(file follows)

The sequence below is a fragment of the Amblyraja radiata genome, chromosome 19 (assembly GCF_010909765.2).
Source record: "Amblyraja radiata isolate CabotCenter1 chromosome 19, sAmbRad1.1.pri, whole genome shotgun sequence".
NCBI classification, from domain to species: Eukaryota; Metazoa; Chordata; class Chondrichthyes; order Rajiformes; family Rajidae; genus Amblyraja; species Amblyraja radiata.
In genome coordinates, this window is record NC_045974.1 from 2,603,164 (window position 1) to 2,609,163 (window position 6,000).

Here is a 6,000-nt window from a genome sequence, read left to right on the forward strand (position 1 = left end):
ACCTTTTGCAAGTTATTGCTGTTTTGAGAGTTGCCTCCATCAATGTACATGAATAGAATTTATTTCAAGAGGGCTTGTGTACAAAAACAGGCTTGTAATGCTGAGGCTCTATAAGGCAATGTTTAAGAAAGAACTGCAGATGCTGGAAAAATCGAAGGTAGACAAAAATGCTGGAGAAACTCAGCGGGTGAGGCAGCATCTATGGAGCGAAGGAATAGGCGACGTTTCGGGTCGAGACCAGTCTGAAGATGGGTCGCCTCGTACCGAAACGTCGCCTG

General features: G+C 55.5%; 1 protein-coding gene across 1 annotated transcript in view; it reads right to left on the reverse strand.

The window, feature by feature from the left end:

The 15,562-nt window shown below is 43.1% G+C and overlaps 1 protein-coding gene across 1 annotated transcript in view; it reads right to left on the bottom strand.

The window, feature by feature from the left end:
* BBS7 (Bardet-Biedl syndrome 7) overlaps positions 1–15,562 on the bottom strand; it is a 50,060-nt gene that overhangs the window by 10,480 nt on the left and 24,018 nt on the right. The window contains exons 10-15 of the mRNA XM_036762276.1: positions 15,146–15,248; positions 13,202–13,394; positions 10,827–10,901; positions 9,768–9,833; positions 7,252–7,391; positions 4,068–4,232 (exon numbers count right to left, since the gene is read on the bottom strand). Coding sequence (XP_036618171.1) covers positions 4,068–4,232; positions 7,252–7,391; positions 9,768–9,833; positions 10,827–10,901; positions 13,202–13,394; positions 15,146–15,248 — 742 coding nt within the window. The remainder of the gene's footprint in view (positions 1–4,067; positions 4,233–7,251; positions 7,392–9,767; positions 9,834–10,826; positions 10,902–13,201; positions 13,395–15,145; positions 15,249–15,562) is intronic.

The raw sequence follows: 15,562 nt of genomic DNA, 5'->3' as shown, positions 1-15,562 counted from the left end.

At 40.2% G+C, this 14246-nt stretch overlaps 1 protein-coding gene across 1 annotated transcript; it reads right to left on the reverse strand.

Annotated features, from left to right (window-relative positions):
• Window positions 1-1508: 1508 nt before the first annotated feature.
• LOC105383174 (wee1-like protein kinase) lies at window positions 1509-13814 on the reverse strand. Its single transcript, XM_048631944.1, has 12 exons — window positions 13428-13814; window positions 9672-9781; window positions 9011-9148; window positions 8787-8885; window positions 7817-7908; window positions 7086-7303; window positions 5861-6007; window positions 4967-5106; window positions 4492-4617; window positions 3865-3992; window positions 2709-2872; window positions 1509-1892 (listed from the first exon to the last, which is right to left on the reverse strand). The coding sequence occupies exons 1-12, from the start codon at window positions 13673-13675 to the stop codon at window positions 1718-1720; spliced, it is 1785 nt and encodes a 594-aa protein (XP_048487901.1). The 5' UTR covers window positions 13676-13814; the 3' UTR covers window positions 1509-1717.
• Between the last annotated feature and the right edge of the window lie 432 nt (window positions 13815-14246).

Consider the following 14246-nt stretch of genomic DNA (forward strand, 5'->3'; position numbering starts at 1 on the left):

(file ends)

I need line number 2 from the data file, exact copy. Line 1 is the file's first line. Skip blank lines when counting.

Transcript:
Source record: "Amblyraja radiata isolate CabotCenter1 chromosome 19, sAmbRad1.1.pri, whole genome shotgun sequence".